The future of the Great Highway must be about the future
For a year now, the Upper Great Highway from Lincoln to Sloat has been closed to vehicle traffic and open to people of every age and ability to enjoy.
The experience of walking or biking a car-free Great Highway is spectacular, as the thousands of people who use it every day know. It’s like a national park was created overnight. It’s one of the very few places in our city you don’t have to worry about dangerous vehicle traffic.
As the future of the car-free Great Highway is increasingly in question, my plea to all of the decisionmakers is to make your decision about the future.
Climate scientists project sea levels rising at least 6 inches and as much as 12 inches in the Bay Area by 2030. We know that preserving the Great Highway for vehicle traffic is a losing battle against the forces of water, wind, and sand. Preserving the Great Highway for vehicle traffic is a losing battle against the kind of city San Francisco must become.
The only future that’s acceptable for our beloved city is a climate-friendly and child-friendly one, where we have significant healthy, safe, equitable spaces for humans to connect with nature and each other. We have been starved for these spaces for too long.
Five options are on the table for the future of the Great Highway; four of these put vehicles back. What do these four options get us when you think about San Francisco’s future?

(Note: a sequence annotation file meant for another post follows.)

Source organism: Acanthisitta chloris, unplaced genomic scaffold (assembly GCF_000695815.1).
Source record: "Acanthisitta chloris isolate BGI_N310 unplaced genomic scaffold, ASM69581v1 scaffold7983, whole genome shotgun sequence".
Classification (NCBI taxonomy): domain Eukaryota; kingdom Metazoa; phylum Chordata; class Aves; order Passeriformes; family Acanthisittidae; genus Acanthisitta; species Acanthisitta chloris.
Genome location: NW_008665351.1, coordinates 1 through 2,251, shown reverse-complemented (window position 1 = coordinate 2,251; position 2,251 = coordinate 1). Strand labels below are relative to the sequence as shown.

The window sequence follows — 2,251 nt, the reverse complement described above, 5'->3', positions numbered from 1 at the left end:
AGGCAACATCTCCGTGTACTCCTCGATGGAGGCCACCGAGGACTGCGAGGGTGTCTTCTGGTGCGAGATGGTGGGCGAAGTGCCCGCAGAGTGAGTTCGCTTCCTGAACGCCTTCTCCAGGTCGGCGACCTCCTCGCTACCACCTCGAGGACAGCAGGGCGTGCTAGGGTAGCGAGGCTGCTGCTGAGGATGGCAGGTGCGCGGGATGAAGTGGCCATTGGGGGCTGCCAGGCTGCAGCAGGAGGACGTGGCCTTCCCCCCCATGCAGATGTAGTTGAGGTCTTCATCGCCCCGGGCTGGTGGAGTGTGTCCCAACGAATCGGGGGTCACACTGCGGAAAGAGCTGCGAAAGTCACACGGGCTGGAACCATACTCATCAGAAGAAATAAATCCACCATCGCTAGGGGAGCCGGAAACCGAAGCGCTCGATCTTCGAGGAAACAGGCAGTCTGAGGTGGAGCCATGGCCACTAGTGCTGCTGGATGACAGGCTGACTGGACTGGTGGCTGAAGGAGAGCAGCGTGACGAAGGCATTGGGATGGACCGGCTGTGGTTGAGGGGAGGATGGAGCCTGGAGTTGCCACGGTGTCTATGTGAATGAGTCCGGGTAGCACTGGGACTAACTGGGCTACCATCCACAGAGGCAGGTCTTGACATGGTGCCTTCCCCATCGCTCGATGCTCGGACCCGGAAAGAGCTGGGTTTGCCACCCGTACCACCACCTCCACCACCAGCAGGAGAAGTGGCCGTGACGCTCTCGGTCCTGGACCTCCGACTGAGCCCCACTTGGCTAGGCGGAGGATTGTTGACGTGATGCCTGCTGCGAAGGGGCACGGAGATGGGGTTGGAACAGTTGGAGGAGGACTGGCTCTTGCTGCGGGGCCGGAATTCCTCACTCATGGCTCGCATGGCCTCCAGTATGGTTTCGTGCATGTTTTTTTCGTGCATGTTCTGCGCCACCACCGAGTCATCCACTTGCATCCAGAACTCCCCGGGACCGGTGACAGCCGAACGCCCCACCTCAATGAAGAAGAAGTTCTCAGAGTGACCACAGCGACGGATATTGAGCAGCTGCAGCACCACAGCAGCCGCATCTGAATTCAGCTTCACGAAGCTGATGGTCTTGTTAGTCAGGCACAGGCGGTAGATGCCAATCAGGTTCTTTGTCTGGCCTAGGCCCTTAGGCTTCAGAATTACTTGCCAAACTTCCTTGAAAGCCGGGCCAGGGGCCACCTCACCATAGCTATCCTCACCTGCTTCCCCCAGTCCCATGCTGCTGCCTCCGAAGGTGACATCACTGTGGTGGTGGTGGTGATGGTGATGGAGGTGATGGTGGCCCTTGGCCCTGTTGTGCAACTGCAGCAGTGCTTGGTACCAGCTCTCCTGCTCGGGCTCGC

As the sea level rises, it’s time for city leaders to raise their sights above the status quo. Energies should instead be put toward making absolutely sure that getting to car-free spaces is easy and accessible – and surrounding streets are incredibly safe, too.
This is our great chance. We can’t blow it. Let’s make the Great Highway’s future about the future.
Walk San Francisco is part of the Great Highway Park Initiative. Sign the petition to add your voice in support of a permanent car-free Great Highway and get key updates on this campaign. Over 4,000 people have signed this petition already, we’re aiming for 5,000 by the end of this month: Earth Month.
Banner image: John Elliott